HTML 2022: 20 Additional Observations from Analyzing the Web Almanac Data
You saw the release of the HTTP Archive’s 2022 Web Almanac? Yes, it’s live—with enough chapters to make me inform Frontend Dogma readers about a large number of articles coming up. (If you’re a developer and don’t know the Web Almanac yet—you’ll probably like it!)
This year, I had again the pleasure to analyze and document the data for HTML, in the Web Almanac’s Markup chapter. So while I’d feel honored if you like to check out that chapter, let me honor you by sharing 20 things that I didn’t get to call out in it.
20 More Observations from 30 Sheets of Data
The no-doctype regression: The chapter mentions it in passing, but the 2.5% → 2.7% regression of more pages not using a doctype (mobile; 2.7% → 3.0% on desktop) is another worrying indicator of a decaying craft. It’s a small and perhaps temporary dent, but the trend is negative.
Bring out the elements trash: Get yourself a nice cup of specialty coffee and scan the list of elements in use. (Pause.) Let’s please always validate our sites’ HTML output. Doing so contributes to a higher-quality Web and a greater career (and a shorter Web Almanac elements list).
Mind the “embed” elements:
paramare still alive.
Pornhub uses custom elements: The HTML analysis included a sheet about “top pages with custom elements.” Pornhub is one of them, though only using one nineteenth of what mercari uses (2 vs. 38).
Someone uses 108 custom elements—and 7 other (desktop) pages use more than 100 custom elements, too. I suppose these don’t have to be 100+ unique elements, but didn’t dig into that.
65.7% of pages contain a form: Rick called that out in the data, but I didn’t get to review and discuss forms in the Markup chapter. The number seems big to me, though likely related to the data set still relying largely on homepages. How does the number look to you?
There are almost as many verbose instances of defining a submit button as there are concise ones: On 41% of pages we find
buttons with no type specified, on 32% we find
buttons of type “submit.” But
buttons without a type are submit buttons, too—i.e.,
The median form contains 4
inputelements; the 10th and 25th percentile contain 2, the 75th percentile 7, and the 90th percentile 14
We’re dealing with too much metadata cruft. 107 different metadata directives, each one added with the idea it was relevant, even important? We’re adding metadata too easily. (Update Your HTML IV—coming out in November—will have a chapter about “metadata madness.”)
It’s great to see strong use of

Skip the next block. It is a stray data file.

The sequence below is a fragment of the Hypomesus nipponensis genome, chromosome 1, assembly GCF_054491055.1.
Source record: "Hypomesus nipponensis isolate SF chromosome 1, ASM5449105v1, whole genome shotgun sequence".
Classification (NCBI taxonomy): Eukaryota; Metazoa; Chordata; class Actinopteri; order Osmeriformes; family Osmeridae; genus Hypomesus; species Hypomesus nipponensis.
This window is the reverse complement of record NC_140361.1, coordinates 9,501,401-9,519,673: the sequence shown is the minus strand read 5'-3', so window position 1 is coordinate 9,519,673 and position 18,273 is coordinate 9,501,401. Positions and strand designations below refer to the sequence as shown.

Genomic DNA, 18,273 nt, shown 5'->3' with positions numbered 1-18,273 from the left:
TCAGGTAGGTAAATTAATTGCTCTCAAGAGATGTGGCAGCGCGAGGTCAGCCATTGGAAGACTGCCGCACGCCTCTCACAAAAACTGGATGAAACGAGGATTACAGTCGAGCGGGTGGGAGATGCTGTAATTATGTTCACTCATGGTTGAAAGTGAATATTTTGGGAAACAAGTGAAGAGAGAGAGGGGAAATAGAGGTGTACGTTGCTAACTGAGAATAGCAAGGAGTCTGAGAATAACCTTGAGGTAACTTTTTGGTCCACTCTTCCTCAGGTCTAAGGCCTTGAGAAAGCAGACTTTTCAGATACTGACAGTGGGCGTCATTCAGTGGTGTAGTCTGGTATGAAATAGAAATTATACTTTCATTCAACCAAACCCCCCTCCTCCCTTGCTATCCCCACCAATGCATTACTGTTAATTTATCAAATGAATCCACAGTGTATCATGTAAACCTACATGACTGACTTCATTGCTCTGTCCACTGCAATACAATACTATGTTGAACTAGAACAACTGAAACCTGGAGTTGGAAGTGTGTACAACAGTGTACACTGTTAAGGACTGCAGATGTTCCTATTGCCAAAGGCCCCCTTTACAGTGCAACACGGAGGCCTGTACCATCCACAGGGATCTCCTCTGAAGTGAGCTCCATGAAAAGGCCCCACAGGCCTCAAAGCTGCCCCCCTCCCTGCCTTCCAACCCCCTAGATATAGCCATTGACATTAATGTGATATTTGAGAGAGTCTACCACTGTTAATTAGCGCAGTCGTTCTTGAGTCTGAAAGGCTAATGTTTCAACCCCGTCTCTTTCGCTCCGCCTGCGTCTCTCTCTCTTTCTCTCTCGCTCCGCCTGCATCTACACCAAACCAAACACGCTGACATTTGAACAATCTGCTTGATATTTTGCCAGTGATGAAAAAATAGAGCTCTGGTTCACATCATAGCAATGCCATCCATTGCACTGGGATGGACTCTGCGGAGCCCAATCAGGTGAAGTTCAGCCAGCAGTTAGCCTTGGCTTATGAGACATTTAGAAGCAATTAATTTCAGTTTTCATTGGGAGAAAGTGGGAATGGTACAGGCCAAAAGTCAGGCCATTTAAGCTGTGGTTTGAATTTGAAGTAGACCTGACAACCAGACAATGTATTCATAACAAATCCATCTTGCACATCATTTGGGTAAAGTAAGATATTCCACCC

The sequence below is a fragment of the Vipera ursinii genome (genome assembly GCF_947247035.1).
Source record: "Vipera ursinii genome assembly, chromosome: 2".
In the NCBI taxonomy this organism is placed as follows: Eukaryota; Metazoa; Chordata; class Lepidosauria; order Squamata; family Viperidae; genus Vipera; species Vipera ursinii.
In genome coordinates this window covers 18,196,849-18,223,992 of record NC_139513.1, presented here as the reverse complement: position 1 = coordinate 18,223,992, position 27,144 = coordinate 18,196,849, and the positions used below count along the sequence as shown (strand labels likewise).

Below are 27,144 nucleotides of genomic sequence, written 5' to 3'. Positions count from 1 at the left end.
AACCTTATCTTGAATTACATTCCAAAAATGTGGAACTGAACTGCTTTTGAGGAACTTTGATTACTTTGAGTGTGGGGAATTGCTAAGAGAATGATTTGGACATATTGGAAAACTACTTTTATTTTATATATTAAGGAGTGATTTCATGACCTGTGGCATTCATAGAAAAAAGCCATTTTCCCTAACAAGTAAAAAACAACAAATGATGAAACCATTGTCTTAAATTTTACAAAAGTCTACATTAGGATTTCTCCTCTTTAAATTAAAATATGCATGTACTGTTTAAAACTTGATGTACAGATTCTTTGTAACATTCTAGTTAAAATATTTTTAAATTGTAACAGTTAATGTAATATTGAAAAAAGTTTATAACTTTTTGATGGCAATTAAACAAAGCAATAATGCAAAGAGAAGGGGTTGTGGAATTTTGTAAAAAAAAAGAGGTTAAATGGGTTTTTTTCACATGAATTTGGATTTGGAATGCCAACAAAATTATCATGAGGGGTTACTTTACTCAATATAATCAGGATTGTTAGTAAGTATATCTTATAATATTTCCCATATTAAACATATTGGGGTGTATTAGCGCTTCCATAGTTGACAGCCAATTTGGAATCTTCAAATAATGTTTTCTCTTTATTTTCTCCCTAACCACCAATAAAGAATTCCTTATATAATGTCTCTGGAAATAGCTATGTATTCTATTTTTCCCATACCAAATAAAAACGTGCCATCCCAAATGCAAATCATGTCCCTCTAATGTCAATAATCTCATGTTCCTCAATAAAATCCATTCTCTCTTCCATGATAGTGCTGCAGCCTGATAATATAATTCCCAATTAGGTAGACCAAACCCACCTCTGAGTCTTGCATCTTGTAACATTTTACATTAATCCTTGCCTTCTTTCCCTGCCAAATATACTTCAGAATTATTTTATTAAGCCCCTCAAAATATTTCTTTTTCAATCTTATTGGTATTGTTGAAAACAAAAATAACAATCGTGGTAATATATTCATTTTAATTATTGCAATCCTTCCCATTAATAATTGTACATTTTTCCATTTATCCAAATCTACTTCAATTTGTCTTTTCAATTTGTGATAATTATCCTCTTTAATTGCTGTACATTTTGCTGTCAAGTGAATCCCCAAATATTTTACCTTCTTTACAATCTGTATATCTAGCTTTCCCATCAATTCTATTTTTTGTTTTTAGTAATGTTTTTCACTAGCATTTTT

data-*attributes allow to embed “custom non-visible data,” and websites are making ample use of them. The reason blossoming use of
data-*is so much better than blooming use of
metaelements is that
data-*use is usually driven by site owner and developer needs (which they typically know), while
metaelements are typically dictated by third parties (who know their own needs, too—but which may or may not fit those of site owners and their developers).
7.3% of “mobile pages” and 11.53% of “desktop pages” set no viewport information: Unsurprising (this information is more useful on mobile) and fascinating (no regard or awareness for mobile on some sites, at all?) at the same time.
PNG is the most popular favicon format, and it’s becoming more popular: 2021, 35.3% of favicons were PNGs; 2022, it’s 37.7%. (On 10,035 pages in the mobile set, it’s spelled “pnj.”) But SVG is on the rise, too: 2021, 0.4%; 2022, 1%.
There are too many
tel:(0.5%), more useful schemes, are far less popular.
However, going by what you can find per page,
tel:(26.6%) are more popular than
mailto:reference, on 1 of 4 a
tel:one, and on 1 of 5 a
viber:—on about 1 of 200 pages.
This is it! This is what I found combing through the data once more. Did I make a mistake? Did I miss something else that’s worth highlighting (I’m sure I did)? Have you shared your own highlights? Respond to the tweet for this post, and let’s start adding life to the #htmlalmanac tag. And yes!—if you’re into minimal, quality HTML, maybe you’ll enjoy my HTML book series.
I’m Jens, and I’m an engineering lead—currently manager for Developer Experience at LivePerson—and author. I’ve worked as a technical lead for Google, I’m close to W3C and WHATWG, and I write and review books for O’Reilly. I love trying things, sometimes including philosophy, art, and adventure. Here on meiert.com I share some of my views and experiences.
If you have a question or suggestion about what I write, please leave a comment (if available) or a message. Thank you!
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